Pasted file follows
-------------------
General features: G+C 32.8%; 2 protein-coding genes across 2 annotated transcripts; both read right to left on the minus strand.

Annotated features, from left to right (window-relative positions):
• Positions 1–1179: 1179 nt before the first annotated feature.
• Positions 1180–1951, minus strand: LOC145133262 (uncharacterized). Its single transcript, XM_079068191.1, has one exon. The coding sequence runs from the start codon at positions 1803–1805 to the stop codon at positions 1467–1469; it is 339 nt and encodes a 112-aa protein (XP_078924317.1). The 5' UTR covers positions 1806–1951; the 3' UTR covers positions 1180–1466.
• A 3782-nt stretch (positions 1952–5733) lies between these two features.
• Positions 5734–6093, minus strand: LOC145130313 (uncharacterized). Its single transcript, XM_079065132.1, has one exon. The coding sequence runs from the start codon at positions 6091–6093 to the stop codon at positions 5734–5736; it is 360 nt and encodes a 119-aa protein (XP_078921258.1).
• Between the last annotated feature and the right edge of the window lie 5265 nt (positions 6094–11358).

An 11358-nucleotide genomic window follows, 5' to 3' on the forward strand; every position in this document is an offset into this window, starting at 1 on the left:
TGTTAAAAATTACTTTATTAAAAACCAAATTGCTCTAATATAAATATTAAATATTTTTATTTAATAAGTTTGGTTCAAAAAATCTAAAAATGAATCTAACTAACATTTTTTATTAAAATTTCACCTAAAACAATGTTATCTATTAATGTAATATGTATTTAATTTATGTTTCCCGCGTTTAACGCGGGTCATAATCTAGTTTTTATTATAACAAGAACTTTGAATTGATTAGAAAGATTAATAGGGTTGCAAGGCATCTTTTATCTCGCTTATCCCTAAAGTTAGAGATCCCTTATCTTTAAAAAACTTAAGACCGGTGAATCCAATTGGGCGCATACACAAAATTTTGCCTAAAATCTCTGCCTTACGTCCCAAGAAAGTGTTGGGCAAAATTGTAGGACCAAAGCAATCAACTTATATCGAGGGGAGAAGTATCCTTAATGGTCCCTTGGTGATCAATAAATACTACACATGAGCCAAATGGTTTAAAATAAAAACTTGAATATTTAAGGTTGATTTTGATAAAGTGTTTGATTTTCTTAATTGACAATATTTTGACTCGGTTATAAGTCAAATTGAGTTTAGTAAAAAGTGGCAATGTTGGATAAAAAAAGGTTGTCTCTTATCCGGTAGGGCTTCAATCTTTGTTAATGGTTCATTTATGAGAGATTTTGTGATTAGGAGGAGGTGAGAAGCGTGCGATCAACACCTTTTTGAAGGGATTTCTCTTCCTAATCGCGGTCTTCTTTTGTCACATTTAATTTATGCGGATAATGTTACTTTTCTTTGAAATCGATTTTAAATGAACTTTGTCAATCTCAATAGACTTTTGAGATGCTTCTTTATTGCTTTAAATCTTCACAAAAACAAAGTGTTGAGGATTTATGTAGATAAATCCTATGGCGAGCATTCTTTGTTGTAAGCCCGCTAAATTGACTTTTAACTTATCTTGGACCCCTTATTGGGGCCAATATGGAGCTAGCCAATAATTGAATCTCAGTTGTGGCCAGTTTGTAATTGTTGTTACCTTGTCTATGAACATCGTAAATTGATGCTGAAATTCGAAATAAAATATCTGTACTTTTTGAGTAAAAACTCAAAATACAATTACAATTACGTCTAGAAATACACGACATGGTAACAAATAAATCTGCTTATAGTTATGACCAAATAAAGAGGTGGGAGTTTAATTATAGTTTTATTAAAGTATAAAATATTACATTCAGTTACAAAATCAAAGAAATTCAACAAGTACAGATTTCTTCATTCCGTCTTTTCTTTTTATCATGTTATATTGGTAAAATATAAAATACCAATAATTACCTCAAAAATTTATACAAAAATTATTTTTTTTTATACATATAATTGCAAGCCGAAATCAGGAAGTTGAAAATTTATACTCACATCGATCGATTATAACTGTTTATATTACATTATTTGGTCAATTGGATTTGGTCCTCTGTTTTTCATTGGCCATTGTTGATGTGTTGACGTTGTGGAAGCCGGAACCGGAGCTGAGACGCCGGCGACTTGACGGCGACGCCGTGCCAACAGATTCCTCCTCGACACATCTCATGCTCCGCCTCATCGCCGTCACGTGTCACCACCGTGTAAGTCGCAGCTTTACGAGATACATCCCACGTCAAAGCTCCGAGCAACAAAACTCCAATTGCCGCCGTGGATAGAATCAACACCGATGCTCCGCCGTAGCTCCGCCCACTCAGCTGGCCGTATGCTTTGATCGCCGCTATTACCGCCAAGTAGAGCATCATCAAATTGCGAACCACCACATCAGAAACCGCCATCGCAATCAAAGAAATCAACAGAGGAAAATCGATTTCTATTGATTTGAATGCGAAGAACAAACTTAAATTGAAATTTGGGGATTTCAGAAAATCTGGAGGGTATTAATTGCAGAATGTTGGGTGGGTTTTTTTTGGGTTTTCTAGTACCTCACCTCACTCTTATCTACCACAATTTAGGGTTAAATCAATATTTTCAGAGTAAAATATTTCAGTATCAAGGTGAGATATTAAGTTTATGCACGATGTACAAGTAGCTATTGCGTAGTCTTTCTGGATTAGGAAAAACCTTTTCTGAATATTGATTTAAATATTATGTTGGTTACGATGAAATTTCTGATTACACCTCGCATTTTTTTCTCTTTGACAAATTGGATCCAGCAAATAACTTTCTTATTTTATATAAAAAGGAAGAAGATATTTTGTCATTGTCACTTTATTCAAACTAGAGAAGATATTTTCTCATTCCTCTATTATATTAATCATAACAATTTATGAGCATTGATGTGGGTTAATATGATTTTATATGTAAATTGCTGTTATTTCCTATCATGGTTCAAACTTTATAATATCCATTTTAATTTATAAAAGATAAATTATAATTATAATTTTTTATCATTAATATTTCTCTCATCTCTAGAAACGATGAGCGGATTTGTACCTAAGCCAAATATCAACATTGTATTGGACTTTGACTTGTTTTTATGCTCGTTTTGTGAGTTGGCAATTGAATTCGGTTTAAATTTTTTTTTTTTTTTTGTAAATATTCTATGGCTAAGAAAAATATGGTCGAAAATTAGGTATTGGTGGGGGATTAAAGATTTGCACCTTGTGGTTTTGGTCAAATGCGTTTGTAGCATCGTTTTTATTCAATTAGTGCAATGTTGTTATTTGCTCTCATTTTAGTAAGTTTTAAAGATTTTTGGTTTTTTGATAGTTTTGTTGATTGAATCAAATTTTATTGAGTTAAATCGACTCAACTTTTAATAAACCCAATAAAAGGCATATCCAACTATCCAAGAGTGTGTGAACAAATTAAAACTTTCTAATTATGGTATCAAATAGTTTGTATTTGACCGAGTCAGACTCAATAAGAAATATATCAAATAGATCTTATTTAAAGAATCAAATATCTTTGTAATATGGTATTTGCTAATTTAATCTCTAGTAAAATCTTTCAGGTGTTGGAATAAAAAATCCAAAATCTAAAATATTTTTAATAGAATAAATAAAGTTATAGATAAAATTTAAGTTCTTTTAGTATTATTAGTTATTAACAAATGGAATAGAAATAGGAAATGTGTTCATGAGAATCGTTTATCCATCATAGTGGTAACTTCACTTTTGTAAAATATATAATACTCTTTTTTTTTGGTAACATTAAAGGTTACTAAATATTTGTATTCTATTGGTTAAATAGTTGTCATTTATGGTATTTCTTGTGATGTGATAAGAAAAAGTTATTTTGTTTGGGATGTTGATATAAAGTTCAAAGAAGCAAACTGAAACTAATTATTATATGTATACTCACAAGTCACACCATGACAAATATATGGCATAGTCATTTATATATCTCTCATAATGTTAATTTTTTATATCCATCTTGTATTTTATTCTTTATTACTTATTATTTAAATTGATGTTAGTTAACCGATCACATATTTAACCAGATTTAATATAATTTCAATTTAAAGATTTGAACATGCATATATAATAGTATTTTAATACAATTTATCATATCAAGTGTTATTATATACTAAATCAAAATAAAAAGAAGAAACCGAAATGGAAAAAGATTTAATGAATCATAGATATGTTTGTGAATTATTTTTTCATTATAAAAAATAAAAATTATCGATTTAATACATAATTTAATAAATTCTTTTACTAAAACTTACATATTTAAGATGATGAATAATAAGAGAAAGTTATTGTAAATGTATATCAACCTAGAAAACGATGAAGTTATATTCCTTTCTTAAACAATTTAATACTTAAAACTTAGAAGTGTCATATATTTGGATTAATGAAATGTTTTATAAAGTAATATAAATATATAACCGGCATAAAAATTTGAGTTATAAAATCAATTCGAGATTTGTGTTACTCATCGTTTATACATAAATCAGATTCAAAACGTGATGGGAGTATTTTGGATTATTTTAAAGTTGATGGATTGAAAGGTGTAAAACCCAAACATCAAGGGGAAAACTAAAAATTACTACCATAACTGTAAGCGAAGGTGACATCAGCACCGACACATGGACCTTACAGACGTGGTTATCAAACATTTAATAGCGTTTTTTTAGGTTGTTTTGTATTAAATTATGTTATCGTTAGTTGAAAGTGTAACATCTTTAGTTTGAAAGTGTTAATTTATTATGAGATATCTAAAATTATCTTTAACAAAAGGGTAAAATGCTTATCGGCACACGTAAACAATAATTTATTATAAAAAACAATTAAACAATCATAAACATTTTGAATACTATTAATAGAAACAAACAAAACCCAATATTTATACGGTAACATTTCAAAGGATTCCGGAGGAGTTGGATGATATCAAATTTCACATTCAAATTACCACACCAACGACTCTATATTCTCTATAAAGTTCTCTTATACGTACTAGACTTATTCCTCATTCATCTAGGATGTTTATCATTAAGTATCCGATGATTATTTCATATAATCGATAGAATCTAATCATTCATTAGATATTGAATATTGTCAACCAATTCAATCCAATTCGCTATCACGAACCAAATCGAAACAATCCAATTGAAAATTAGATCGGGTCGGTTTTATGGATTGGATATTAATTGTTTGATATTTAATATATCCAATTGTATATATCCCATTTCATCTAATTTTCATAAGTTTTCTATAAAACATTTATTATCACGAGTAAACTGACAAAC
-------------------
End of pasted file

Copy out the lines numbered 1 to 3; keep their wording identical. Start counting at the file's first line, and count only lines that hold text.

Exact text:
General features: G+C 32.8%; 2 protein-coding genes across 2 annotated transcripts; both read right to left on the minus strand.

Annotated features, from left to right (window-relative positions):
• Positions 1–1179: 1179 nt before the first annotated feature.